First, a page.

Rules FAQ How Does Mounted Combat Work in D&D 5E?

Mounted combat in D&D is often a point of confusion because unlike past editions, the systems for it are fairly slim.

This is the part of a weekly series of articles by a team of designers answering D&D questions for beginners. Feel free to discuss the article and add your insights or comments!

Mounting A Creature
To mount a creature:
  • You must be within 5 feet of it.
  • It must be willing to bear you as a rider.
  • It must be at least one size larger than you and have an appropriate anatomy (DM discretion; horse yes, gelatinous cube, probably not.)
  • You must spend an amount of movement equal to half your speed; 15 feet if your speed is 30 feet, for example. You can’t mount if you can’t spend this movement for any reason. Dismounting is the same process, and you dismount into a space within 5 feet of your mount.
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When Mounted
You can only mount or dismount once per turn, and once you’re mounted, the following rules apply:
  • If your mount is a trained one, such as a horse or mule, you choose to either control it, or let it remain independent.
  • When you mount an intelligent creature, such as a dragon, it always retains its independence. This also applies for an untrained creature.
  • If you control a mount, its initiative changes to match your own, but it can only choose from three actions; Dash, Disengage, or Dodge. It can act immediately on the turn when you mount it.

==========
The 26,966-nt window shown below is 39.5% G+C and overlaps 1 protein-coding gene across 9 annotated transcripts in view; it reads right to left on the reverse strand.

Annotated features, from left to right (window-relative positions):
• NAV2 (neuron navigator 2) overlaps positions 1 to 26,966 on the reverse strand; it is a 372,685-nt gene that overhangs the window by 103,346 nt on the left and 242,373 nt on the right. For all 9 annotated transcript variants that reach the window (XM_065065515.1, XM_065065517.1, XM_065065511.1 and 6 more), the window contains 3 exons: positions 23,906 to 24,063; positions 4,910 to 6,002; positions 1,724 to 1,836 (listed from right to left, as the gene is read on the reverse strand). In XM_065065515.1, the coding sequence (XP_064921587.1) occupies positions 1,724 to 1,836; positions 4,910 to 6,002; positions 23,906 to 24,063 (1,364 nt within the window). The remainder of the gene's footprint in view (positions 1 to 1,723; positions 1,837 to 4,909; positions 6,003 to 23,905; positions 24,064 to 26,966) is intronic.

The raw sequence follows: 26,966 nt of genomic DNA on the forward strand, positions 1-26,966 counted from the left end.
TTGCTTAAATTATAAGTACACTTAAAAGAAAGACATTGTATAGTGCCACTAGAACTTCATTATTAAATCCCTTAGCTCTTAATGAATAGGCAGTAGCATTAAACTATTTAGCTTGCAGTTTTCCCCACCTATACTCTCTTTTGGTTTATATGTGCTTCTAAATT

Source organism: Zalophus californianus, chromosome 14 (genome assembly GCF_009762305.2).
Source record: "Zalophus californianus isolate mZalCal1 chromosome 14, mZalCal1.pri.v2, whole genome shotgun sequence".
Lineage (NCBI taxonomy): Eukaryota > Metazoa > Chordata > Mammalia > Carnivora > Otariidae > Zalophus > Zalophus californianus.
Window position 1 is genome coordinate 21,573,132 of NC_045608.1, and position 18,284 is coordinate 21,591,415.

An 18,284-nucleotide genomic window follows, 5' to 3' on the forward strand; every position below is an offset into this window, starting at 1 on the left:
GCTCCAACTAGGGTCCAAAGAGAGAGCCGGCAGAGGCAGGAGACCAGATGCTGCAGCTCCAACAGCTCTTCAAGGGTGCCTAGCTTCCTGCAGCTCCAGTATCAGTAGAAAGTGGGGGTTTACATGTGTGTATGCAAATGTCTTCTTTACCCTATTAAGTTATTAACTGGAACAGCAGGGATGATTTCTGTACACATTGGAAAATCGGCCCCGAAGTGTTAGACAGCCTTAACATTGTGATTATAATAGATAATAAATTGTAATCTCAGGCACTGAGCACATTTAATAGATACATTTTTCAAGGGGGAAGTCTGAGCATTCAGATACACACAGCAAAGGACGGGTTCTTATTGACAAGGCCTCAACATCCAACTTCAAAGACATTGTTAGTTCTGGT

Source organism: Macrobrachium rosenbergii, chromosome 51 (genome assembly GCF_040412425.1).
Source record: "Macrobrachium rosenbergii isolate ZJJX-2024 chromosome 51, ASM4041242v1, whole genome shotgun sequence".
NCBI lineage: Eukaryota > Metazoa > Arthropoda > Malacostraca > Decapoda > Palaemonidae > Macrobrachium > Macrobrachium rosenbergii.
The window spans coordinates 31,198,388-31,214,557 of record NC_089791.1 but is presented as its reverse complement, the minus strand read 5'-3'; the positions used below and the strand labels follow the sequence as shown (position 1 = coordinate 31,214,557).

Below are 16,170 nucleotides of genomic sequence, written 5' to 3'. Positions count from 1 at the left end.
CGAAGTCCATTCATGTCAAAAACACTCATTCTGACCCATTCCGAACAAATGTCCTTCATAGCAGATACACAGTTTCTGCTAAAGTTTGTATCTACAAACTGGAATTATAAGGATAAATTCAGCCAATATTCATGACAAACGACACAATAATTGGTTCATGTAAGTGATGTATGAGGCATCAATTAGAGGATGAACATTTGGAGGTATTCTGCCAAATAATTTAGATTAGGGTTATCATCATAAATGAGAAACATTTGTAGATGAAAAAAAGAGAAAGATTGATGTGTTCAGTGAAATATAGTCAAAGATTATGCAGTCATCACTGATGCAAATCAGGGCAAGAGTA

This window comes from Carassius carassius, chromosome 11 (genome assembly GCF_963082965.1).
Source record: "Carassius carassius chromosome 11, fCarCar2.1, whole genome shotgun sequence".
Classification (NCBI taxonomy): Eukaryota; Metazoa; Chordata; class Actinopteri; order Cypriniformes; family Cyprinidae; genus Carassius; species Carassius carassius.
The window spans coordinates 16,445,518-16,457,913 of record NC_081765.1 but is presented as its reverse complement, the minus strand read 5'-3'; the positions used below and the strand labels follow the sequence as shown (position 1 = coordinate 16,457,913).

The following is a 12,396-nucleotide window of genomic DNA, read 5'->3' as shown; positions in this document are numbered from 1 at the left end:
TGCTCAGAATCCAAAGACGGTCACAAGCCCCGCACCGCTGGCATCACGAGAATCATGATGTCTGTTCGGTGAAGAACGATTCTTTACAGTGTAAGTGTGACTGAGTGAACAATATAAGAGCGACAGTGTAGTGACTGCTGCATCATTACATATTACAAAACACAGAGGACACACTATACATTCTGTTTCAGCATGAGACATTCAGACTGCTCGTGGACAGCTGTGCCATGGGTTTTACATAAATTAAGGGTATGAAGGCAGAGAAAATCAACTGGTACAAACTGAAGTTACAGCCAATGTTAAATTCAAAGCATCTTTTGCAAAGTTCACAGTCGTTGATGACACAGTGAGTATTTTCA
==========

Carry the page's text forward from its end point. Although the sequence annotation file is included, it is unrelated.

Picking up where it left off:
• An independent mount retains its place in the initiative order, but can take all its actions normally.
  • In every case, if your mount provokes an attack of opportunity, the attacker can choose to target either you or the mount, so long as it can reach you.
Here’s an example of mounted combat with an independent mount:

Merlina the githyanki dragonrider is mounted on her young red dragon Cinder and making diving attacks on a storm giant. Initiative has already been rolled, and since Cinder is an intelligent creature, he has his own initiative. Merlina has a 19, the storm giant has a 14, and Cinder has a 7. On her turn, Merlina readies an action to strike with her halberd when she’s within reach. The storm giant acts, then Cinder’s turn comes up, and he flies in, making his full multiattack against the giant. At the same time, Merlina’s readied action goes off, and she attacks with her halberd. As they fly away, the giant gets an attack of opportunity on the dragon, but decides the rider is more dangerous; he targets Merlina instead of the dragon, and hits her with his greatsword, wounding her severely as the pair fly by.

Disrupting Mounts
Naturally, being mounted carries some drawbacks, as well.
  • If your mount is moved against its will, such as by a thorn whip spell while you’re on it, you must immediately make a DC 10 Dexterity saving throw. On a failure, you’re thrown off your mount, and land prone in a space within 5 feet of it.